In Star Trek V: The Final Frontier, Kirk, Spock, and McCoy enjoy some quality time together around the campfire, musing about life, death, baked beans, and rowing boats gently down streams.
In particular, they have the following exchange:
KIRK: What are you doing?
SPOCK: I am preparing to toast a marshmelon.
McCOY: Well, I'll be damned. A marshmelon. Where did you learn to do that?
SPOCK: Before leaving the ship I consulted the computer library to familiarize myself with the customs associated with 'camping out.'
McCOY: Tell me, Spock. What do we do after we toast the marsh — er, melons?
SPOCK: We consume them.
McCOY: I know we consume them. I mean after that...
Unless I am wrong, "marshmelon" does not seem to be an alternate name for "marshmallow", at least not traditionally.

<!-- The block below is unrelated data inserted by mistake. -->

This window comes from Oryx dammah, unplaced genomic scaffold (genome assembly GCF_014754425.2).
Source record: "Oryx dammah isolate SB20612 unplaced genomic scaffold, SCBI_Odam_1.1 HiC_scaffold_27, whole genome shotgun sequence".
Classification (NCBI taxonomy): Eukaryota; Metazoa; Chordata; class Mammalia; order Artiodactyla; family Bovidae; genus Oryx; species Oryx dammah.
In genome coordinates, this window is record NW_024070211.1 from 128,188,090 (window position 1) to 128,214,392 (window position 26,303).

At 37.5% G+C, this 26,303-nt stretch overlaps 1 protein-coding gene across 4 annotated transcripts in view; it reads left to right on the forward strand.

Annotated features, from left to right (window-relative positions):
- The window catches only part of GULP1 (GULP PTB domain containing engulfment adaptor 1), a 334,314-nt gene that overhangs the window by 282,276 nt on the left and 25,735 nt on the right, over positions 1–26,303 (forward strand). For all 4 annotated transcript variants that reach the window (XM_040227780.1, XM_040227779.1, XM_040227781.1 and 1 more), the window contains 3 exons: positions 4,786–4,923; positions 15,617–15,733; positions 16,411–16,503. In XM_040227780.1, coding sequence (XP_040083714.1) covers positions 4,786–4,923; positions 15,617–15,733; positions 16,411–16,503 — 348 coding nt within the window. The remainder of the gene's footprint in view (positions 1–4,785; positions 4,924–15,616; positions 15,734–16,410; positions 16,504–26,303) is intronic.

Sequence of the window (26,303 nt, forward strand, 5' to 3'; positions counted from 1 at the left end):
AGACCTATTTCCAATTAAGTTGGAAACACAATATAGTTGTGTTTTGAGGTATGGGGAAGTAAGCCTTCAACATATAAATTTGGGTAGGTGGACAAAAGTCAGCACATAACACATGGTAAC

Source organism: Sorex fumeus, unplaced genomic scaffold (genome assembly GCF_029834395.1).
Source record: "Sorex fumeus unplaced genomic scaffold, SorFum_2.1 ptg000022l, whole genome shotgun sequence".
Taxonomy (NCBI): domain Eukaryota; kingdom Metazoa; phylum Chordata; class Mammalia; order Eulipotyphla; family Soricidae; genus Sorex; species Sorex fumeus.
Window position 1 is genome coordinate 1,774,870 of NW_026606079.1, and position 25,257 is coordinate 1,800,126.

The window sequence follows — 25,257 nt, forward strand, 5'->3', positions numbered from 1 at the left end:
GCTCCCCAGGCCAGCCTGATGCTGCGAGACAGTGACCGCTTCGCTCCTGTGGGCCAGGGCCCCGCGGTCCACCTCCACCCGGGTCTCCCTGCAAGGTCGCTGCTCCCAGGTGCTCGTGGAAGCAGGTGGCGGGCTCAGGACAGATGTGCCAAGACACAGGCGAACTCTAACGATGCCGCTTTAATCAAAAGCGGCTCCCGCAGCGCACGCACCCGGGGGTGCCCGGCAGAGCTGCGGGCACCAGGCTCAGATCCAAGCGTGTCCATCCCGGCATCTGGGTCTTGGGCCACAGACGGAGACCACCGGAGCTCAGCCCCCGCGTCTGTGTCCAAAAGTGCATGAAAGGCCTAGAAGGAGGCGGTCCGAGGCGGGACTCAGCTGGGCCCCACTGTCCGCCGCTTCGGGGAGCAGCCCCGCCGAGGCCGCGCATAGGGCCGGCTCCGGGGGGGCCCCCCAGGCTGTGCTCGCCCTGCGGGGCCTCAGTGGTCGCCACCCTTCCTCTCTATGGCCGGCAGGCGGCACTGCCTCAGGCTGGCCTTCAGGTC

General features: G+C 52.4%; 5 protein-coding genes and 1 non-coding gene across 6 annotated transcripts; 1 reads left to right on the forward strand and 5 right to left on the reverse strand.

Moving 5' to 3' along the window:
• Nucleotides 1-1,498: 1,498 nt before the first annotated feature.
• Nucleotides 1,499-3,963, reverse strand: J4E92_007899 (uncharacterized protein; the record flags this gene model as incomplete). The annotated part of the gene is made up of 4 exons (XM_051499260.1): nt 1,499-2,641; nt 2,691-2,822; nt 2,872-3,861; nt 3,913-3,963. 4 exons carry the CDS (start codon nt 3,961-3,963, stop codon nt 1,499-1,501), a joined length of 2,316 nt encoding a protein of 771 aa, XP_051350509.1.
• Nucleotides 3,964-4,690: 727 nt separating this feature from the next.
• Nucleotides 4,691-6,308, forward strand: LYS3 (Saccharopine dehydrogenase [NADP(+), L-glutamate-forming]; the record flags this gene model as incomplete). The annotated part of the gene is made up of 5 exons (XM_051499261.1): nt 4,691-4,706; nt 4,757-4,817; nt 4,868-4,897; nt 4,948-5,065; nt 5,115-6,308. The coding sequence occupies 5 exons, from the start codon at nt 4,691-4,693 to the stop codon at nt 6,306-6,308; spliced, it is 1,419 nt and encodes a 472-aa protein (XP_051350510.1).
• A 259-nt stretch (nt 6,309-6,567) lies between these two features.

In contemporary times, the word does appear to exist, for instance in the form "Marshmallon" in Yu-Gi-Oh!, but these instances are strictly post-Star Trek V.
In the exchange, McCoy is about to say the correct term, "marshmallow", but stops himself and says "marshmelon", emulating Spock. I am tempted to think that Spock made a genuine error — one that McCoy found funny. However, Spock is not known to make errors and always chooses his words carefully. Indeed, in the preceding film we are reminded of Spock's mental prowess and precision:
McCOY: He [Kirk] means that he feels safer about your guesses than most other people's facts.
All of this leaves me with a question:
Why did Spock say "marshmelon" instead of "marshmallow"?
Was he referencing some archaic or less common form of the word? Is it a 23rd-Century term for it? Did he simply make an error?
(Just to clarify, I am seeking an in-universe reason for how Spock arrived at this particular word. Out-of-universe, the fact that the scene was inserted for mild comedic relief is clear to me.)